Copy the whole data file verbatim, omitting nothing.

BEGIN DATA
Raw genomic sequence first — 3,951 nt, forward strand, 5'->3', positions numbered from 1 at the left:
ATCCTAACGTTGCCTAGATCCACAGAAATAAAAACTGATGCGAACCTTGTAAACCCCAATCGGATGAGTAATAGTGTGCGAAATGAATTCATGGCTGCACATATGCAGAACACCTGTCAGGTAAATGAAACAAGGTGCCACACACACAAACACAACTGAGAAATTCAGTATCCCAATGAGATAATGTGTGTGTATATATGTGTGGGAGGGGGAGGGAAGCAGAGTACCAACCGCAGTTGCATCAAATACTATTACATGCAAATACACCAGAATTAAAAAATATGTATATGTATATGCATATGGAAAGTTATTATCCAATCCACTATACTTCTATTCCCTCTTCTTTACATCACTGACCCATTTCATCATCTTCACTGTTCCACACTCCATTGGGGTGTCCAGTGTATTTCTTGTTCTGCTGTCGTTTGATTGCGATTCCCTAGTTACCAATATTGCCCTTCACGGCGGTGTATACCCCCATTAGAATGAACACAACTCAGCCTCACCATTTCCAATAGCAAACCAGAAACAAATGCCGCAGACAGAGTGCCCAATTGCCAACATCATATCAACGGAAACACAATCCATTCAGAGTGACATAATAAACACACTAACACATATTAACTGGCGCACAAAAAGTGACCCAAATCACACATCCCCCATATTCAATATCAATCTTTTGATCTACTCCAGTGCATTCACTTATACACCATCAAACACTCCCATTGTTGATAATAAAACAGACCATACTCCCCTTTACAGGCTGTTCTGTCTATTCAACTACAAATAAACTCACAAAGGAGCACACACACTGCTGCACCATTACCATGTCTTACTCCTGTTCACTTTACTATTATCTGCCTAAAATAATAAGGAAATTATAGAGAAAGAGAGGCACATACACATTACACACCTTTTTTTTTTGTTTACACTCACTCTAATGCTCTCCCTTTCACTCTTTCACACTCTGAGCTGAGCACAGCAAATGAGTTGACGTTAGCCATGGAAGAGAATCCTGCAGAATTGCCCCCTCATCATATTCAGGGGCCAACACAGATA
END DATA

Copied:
Raw genomic sequence first — 3,951 nt, forward strand, 5'->3', positions numbered from 1 at the left:
ATCCTAACGTTGCCTAGATCCACAGAAATAAAAACTGATGCGAACCTTGTAAACCCCAATCGGATGAGTAATAGTGTGCGAAATGAATTCATGGCTGCACATATGCAGAACACCTGTCAGGTAAATGAAACAAGGTGCCACACACACAAACACAACTGAGAAATTCAGTATCCCAATGAGATAATGTGTGTGTATATATGTGTGGGAGGGGGAGGGAAGCAGAGTACCAACCGCAGTTGCATCAAATACTATTACATGCAAATACACCAGAATTAAAAAATATGTATATGTATATGCATATGGAAAGTTATTATCCAATCCACTATACTTCTATTCCCTCTTCTTTACATCACTGACCCATTTCATCATCTTCACTGTTCCACACTCCATTGGGGTGTCCAGTGTATTTCTTGTTCTGCTGTCGTTTGATTGCGATTCCCTAGTTACCAATATTGCCCTTCACGGCGGTGTATACCCCCATTAGAATGAACACAACTCAGCCTCACCATTTCCAATAGCAAACCAGAAACAAATGCCGCAGACAGAGTGCCCAATTGCCAACATCATATCAACGGAAACACAATCCATTCAGAGTGACATAATAAACACACTAACACATATTAACTGGCGCACAAAAAGTGACCCAAATCACACATCCCCCATATTCAATATCAATCTTTTGATCTACTCCAGTGCATTCACTTATACACCATCAAACACTCCCATTGTTGATAATAAAACAGACCATACTCCCCTTTACAGGCTGTTCTGTCTATTCAACTACAAATAAACTCACAAAGGAGCACACACACTGCTGCACCATTACCATGTCTTACTCCTGTTCACTTTACTATTATCTGCCTAAAATAATAAGGAAATTATAGAGAAAGAGAGGCACATACACATTACACACCTTTTTTTTTTGTTTACACTCACTCTAATGCTCTCCCTTTCACTCTTTCACACTCTGAGCTGAGCACAGCAAATGAGTTGACGTTAGCCATGGAAGAGAATCCTGCAGAATTGCCCCCTCATCATATTCAGGGGCCAACACAGATA